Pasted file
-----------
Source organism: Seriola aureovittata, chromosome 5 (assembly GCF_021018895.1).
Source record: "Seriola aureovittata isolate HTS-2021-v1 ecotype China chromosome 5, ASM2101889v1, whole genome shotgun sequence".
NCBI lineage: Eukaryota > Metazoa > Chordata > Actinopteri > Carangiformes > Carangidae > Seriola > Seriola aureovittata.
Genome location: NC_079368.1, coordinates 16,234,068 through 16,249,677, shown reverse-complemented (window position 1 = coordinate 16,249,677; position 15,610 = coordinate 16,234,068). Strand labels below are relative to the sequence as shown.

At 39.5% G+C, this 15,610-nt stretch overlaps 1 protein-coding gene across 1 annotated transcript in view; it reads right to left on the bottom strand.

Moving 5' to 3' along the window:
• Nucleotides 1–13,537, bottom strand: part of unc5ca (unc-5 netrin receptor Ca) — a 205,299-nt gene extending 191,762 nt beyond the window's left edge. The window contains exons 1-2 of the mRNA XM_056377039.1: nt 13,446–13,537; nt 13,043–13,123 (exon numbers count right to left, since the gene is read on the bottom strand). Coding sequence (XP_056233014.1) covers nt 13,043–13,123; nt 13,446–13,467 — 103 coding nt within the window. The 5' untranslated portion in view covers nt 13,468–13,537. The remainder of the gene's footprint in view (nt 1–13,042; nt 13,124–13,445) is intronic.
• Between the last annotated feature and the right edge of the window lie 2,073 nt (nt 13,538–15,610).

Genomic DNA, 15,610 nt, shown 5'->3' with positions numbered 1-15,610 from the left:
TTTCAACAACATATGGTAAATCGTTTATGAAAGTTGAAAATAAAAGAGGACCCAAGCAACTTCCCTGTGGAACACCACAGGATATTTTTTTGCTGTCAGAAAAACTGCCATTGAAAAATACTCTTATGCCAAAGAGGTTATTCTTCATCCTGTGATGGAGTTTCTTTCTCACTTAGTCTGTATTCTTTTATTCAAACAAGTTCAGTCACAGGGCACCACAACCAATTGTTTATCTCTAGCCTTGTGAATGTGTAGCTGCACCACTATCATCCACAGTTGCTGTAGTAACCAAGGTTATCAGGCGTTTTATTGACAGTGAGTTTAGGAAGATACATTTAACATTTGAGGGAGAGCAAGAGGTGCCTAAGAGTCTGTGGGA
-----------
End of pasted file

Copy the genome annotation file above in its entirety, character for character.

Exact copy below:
Source organism: Seriola aureovittata, chromosome 5 (assembly GCF_021018895.1).
Source record: "Seriola aureovittata isolate HTS-2021-v1 ecotype China chromosome 5, ASM2101889v1, whole genome shotgun sequence".
NCBI lineage: Eukaryota > Metazoa > Chordata > Actinopteri > Carangiformes > Carangidae > Seriola > Seriola aureovittata.
Genome location: NC_079368.1, coordinates 16,234,068 through 16,249,677, shown reverse-complemented (window position 1 = coordinate 16,249,677; position 15,610 = coordinate 16,234,068). Strand labels below are relative to the sequence as shown.

At 39.5% G+C, this 15,610-nt stretch overlaps 1 protein-coding gene across 1 annotated transcript in view; it reads right to left on the bottom strand.

Moving 5' to 3' along the window:
• Nucleotides 1–13,537, bottom strand: part of unc5ca (unc-5 netrin receptor Ca) — a 205,299-nt gene extending 191,762 nt beyond the window's left edge. The window contains exons 1-2 of the mRNA XM_056377039.1: nt 13,446–13,537; nt 13,043–13,123 (exon numbers count right to left, since the gene is read on the bottom strand). Coding sequence (XP_056233014.1) covers nt 13,043–13,123; nt 13,446–13,467 — 103 coding nt within the window. The 5' untranslated portion in view covers nt 13,468–13,537. The remainder of the gene's footprint in view (nt 1–13,042; nt 13,124–13,445) is intronic.
• Between the last annotated feature and the right edge of the window lie 2,073 nt (nt 13,538–15,610).

Genomic DNA, 15,610 nt, shown 5'->3' with positions numbered 1-15,610 from the left:
TTTCAACAACATATGGTAAATCGTTTATGAAAGTTGAAAATAAAAGAGGACCCAAGCAACTTCCCTGTGGAACACCACAGGATATTTTTTTGCTGTCAGAAAAACTGCCATTGAAAAATACTCTTATGCCAAAGAGGTTATTCTTCATCCTGTGATGGAGTTTCTTTCTCACTTAGTCTGTATTCTTTTATTCAAACAAGTTCAGTCACAGGGCACCACAACCAATTGTTTATCTCTAGCCTTGTGAATGTGTAGCTGCACCACTATCATCCACAGTTGCTGTAGTAACCAAGGTTATCAGGCGTTTTATTGACAGTGAGTTTAGGAAGATACATTTAACATTTGAGGGAGAGCAAGAGGTGCCTAAGAGTCTGTGGGA